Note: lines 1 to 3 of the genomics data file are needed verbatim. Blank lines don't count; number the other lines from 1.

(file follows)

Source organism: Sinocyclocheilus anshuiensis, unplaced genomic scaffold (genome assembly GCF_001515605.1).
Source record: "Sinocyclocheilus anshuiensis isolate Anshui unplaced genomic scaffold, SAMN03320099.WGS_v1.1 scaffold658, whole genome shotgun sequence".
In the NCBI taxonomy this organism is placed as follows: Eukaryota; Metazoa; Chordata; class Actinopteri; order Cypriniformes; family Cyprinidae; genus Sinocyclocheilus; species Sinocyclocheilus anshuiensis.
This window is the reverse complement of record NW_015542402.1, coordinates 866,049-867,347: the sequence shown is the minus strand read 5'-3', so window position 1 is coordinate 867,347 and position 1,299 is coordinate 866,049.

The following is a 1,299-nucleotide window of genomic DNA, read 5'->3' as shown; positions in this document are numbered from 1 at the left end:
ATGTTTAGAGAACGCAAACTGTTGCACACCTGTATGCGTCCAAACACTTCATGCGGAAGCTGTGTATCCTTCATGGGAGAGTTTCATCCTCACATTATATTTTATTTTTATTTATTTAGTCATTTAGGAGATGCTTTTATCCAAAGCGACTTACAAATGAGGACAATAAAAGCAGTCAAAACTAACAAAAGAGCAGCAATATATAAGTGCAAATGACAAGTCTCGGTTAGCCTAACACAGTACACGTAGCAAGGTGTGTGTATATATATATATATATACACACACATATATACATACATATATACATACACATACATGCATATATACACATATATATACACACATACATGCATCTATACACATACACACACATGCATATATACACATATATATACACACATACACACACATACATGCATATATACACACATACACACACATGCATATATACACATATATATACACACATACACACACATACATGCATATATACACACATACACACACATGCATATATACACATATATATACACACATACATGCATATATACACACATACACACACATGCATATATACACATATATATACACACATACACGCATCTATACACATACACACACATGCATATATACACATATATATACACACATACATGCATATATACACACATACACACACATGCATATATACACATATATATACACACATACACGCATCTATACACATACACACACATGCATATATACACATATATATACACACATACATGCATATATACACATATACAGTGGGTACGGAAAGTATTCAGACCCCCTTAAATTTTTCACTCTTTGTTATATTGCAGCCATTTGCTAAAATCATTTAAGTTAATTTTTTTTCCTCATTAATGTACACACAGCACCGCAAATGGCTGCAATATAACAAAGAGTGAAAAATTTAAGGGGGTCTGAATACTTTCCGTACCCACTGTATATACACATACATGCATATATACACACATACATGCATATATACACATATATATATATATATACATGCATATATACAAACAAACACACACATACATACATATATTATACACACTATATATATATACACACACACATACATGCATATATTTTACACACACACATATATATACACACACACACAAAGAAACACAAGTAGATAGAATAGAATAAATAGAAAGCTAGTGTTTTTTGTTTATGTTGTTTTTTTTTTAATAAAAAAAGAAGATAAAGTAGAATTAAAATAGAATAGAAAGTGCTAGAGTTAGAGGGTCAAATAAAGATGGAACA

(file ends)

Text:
Source organism: Sinocyclocheilus anshuiensis, unplaced genomic scaffold (genome assembly GCF_001515605.1).
Source record: "Sinocyclocheilus anshuiensis isolate Anshui unplaced genomic scaffold, SAMN03320099.WGS_v1.1 scaffold658, whole genome shotgun sequence".
In the NCBI taxonomy this organism is placed as follows: Eukaryota; Metazoa; Chordata; class Actinopteri; order Cypriniformes; family Cyprinidae; genus Sinocyclocheilus; species Sinocyclocheilus anshuiensis.